Monday, October 16, 2017

When RSS-Jan Sangh leaders clandestinely apologized for opposing Emergency, called Gandhi murderer "patriot"

Jay Prakash Narayan
By Our Representative
The ninth edition of "Sarthak Jalso", a unique Gujarati half-yearly journal edited by well-known writer Urvish Kothari, has brought to light how RSS cadres and the BJP's parent organization, Jan Sangh, behaved as ultra-nationalists during the Emergency days (1975-77), talked high of patriotism, but were equally quick in apologizing to the authorities about their opposition to what is considered as a dark spot of Indian democracy.
An elaborate article by Hasmukh Patel, one of the most prominent young anti-Emergency leaders and the Jay Prakash Narayan-led total revolution in Gujarat, has said that during his 11 months in jail, first in Palanpur and then in Vadodara -- where several of the prominent politicians, including former chief minister Babubhai Jashbhai Patel and Baroda dynamite case accused and former Union minister George Fernandes, were kept -- he came in direct contact several RSS-Jan Sangh leaders.
Finding them extremely polite at the personal level, though equally secretive, says Patel, who has been working with the tribals of Amirgadh-Danta area of North Gujarat for the last several decades, the RSS-Jan Sangh people would often tell him that they "would fight till the end but would never bow" to the Emergency regime, even as teaching lesson in patriotism to the fellow political prisoners of different persuasions -- Congress (O), Socialist, Marxist.
However, underlines Patel, the very same people would "clandestinely send apology letters" to the authorities, the "mathematics of which I failed to understand." While Patel did not mention who these people were, those in the jail with him from RSS-Jan Sangh included Chiman Shukla, Shankarsinh Vaghela, Ashok Bhatt, Nalin Bhatt and Vishnu Pandya.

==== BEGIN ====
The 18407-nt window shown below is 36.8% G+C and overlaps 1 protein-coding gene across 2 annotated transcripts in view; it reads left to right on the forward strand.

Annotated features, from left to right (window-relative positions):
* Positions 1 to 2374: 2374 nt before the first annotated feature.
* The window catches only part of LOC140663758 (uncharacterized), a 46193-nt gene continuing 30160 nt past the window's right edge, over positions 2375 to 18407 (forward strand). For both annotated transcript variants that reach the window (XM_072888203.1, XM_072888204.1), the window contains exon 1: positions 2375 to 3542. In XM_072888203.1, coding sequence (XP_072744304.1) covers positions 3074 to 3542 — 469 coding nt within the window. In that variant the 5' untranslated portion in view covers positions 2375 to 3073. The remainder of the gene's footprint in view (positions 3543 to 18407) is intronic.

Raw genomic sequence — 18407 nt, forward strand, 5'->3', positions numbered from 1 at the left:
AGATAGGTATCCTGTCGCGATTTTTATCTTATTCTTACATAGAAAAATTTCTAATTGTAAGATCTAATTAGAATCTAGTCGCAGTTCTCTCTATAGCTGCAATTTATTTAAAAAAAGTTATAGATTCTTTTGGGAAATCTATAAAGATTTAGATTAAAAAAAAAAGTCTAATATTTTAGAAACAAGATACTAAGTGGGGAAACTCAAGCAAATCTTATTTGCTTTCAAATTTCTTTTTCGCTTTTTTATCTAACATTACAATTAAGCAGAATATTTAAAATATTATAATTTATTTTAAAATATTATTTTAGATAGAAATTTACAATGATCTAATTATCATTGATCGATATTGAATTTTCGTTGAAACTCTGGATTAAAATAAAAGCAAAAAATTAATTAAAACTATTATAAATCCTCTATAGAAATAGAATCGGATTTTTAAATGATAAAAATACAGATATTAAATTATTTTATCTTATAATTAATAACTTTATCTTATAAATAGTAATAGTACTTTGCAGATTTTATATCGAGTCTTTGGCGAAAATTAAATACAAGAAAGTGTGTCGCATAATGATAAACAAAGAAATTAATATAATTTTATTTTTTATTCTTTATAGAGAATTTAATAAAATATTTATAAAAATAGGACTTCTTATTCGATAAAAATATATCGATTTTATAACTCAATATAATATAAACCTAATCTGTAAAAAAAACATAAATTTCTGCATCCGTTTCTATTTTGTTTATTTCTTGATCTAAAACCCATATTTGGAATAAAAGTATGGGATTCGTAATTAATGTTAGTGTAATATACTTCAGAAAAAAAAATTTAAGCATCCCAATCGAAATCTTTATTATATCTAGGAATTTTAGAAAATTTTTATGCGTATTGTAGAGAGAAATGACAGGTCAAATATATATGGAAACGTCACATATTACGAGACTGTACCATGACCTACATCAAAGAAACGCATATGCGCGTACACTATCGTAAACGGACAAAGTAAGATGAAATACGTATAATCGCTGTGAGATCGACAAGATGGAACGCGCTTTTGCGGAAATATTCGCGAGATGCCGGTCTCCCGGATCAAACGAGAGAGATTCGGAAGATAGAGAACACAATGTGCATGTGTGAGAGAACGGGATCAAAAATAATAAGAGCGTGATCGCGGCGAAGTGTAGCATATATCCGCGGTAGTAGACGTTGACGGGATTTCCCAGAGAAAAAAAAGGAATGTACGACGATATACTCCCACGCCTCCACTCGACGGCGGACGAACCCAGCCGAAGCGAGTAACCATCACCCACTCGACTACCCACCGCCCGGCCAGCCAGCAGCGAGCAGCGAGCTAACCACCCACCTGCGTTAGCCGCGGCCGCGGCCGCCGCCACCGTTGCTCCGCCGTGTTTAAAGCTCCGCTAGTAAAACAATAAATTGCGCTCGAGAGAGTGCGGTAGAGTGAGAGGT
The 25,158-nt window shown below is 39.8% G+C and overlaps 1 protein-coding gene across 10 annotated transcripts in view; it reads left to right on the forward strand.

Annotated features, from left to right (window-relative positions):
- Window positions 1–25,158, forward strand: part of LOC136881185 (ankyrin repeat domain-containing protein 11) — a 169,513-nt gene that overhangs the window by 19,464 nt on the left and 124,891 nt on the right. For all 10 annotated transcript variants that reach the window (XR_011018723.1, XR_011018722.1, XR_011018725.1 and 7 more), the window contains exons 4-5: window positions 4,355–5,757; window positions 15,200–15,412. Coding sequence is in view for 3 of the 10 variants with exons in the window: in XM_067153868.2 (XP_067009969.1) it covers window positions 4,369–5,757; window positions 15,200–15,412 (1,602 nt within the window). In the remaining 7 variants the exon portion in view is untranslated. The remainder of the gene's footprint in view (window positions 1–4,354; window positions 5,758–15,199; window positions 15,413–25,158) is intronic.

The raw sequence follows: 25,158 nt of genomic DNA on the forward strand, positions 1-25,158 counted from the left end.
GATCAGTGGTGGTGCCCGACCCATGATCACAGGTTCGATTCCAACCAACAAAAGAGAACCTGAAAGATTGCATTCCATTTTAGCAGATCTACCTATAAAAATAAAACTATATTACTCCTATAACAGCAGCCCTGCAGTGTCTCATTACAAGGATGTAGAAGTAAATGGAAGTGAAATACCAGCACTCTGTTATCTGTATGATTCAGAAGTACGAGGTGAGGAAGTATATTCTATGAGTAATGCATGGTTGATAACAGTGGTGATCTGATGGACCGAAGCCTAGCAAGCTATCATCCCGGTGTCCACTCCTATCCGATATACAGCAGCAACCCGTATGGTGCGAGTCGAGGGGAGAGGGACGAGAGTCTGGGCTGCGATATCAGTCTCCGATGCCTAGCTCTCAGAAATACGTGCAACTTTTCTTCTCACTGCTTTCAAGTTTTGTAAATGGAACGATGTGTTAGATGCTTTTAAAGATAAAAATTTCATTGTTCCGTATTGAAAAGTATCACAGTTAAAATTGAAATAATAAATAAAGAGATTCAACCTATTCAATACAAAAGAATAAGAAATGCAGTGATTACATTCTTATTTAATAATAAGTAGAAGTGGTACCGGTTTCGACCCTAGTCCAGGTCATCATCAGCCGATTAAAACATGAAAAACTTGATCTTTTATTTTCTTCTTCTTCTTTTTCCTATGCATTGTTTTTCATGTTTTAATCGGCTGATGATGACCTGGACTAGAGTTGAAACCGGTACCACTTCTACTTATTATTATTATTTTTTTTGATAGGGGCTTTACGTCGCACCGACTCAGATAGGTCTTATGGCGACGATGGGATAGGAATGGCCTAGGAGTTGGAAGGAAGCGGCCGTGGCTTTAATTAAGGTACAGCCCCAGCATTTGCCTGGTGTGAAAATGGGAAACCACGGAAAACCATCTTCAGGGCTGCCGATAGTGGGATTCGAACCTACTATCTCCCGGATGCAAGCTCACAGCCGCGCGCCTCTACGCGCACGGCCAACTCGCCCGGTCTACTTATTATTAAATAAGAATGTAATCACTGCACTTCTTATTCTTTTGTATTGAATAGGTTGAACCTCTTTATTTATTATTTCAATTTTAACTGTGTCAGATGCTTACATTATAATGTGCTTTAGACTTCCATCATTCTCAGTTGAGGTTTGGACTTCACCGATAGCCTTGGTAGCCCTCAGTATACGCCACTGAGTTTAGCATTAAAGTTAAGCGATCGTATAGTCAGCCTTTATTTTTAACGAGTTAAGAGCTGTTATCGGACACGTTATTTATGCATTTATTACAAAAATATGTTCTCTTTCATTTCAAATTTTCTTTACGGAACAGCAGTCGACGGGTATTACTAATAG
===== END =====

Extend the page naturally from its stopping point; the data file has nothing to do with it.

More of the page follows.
Latest issue of Sarthak Jalso
"I asked their leaders why this? And the answer I received seemed to suggest that it was an act of  great valour", Patel says, adding, "They would tell me that they were merely adopting the strategy of Shivaji, entering the enemy's womb to destroy it. I wondered how."
In yet another fact about his days in jail during the Emergency, Patel says, "During their daily prayer meetings, they added the name of Mahatma Gandhi at the very end. Yet, they hated Gandhi. In fact, during discussions with Prakash N Shah (a well known Gujarati critic who was in the same jail), they would justify, for hours together, how Godse had done a great patriotic job by killing Gandhi."
Recalling yet another incident, says Patel, many a time so secretive were the RSS-Jan Sangh people, that, though usually frank in interacting with him, one day he found they were gossiping around about something they wouldn't like to reveal. Finally, a curious Patel caught hold of RSS' Acharya Vanikar and asked him what was it about.
"He took me aside, and murmured: 'Shh... Don't tell anyone. We have a message from Balaheb Deoras (then RSS chief). And the 'secret' message was: 'We will be victorious in the end.' I couldn't stop laughing. Such a simple message and so much of secrecy!", recalls Patel.
Hasmukh Patel
Arrested along with his life partner Manda just one day before he was to get married, Patel was set free on parole in 1976 for a week under legal pressure for wedding, which was blessed, among others, by ex-Gujarat CM Babubhai Jashbhai Patel, several Sarvodaya activists, and Prime Minister Narendra Modi, who reached the spot of the marriage, an Arya Samaj temple, hopping around. Modi was then RSS pracharak and was underground.
Patel's observation acquires significance in view of running controversy about questions being raised on RSS' role during the freedom movement, on one hand, and the revelation that Vinayak Savarkar (whom Modi rates as perhaps the best freedom fighter), was close to Gandhi assassin Godse and he wrote several letters to the British apologizing for opposing the Raj, on the other.

1 comment:

Uma Sheth said...

No surprise there - seems to be in their genes to find favour with those in power